During her journey to bring Omaha exquisite and unique chocolate-covered cherries, Stephens discovered having passion for her craft is absolutely necessary. “It’s not all roses and daisies every day. In fact, more often than not, it’s discouraging,” she says.

Stephens says it’s crucial to have resources and guidance like those provided by the SBA.

Her years of creating her own support system of friends and family helped her in her business. “I think any time your business requires you to adapt, having that guidance helps you avoid pitfalls that cost you both time and money,” she says.

Luckily for Nebraska women entrepreneurs, a support system—in the form of the SBA and the WOSB Program—is just a mouse click or a phone call away.

Visit certify.sba.gov for more information.

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Elizabeth Byrnes

November 20, 2016 by
Photography by Bill Sitzmann

“Students come up to me in the halls and ask when the pantry is going to stock toothbrushes…Toothbrushes…What they’re coming in for, it’s not just food they need, but basic items to survive and help their family.”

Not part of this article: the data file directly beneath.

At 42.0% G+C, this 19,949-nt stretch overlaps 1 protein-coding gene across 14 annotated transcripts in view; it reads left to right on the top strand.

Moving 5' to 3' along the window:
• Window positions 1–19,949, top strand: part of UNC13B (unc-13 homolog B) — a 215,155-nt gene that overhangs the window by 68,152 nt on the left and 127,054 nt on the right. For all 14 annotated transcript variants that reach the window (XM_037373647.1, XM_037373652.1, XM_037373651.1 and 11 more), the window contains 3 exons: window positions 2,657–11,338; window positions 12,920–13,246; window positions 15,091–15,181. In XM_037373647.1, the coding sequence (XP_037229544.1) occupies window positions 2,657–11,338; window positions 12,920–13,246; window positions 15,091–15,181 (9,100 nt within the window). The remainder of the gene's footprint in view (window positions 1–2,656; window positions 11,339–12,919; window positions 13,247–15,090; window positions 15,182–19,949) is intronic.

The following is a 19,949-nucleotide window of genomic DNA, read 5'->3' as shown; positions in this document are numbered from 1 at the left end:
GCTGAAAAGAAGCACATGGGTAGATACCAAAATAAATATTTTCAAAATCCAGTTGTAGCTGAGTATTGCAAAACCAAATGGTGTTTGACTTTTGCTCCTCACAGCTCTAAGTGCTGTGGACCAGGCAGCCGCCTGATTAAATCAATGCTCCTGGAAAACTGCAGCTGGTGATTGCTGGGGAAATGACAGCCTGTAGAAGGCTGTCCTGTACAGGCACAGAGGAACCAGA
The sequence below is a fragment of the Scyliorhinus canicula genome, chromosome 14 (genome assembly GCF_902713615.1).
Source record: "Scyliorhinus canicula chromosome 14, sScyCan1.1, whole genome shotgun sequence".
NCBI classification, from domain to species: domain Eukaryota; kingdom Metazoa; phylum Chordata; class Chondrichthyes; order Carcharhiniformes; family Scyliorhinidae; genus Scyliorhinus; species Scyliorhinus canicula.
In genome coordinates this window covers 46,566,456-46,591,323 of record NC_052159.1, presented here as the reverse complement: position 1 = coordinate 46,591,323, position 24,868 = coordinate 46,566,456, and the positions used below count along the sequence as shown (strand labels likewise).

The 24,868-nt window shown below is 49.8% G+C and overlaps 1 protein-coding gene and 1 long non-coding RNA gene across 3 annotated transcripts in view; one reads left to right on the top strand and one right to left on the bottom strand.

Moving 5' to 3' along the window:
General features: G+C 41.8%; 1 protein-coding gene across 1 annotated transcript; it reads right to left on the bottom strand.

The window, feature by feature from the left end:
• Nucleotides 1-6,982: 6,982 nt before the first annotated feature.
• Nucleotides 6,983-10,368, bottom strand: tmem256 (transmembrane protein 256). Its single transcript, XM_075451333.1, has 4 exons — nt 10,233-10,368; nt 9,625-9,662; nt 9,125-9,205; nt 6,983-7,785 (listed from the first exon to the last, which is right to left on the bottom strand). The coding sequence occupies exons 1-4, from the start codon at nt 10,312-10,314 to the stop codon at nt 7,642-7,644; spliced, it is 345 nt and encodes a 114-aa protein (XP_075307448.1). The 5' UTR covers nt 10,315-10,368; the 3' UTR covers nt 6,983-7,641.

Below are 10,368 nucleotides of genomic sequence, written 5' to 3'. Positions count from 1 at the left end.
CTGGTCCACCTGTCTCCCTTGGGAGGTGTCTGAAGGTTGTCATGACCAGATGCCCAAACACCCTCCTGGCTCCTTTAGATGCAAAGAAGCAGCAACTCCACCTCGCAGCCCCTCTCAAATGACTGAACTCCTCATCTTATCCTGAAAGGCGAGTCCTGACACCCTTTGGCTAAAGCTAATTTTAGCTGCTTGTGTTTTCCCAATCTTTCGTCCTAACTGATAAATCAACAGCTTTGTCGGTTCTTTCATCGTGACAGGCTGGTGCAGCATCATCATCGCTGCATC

-Elizabeth Byrnes

Tucked away in a discreet supply room at Ralston High School, beyond the steel lockers and crowded classrooms, Elizabeth Byrnes is stocking nonperishable goods.

While classmates hurry to first period at 7:30 a.m., Byrnes shuffles paperwork, counts inventory, coordinates volunteer shifts, and organizes pick-ups and drop-offs for the school’s food pantry.

Byrnes is not your typical teenager. Sure, she’s a 17-year-old cheerleader who gabs on a smartphone and loves to shop at American Eagle. But this 5-foot-6-inch brown-eyed beauty takes her community service seriously.

So when she saw a sign last year advertising the school’s free food pantry, titled the R-Pantry, Byrnes decided to check it out.

“I didn’t know it was needed,” she says.

On that particular day, she visited the small closet of a lecture room where teachers had been operating a makeshift pantry that allowed students in need to shop anonymously for food, toiletries, and other supplies inside the high school.

Roughly 60 percent of students at Ralston Public Schools receive free or reduced-rate meals.

To create a healthy pantry, teacher Dan Boster says the Ralston High staff noticed the need and donated nonperishable items and the seed money—roughly $800 worth—in exchange for casual dress days.

“Once the pantry was created, we handed it off to the students,” says Boster, who also serves as National Honor Society adviser and oversees the pantry project.

Byrnes acquired the larder responsibility and has helped it evolve from the small closet of a lecture hall into a spacious supply room with large tower shelves brimming with food as diverse as artichoke hearts, fruit snacks, and granola bars.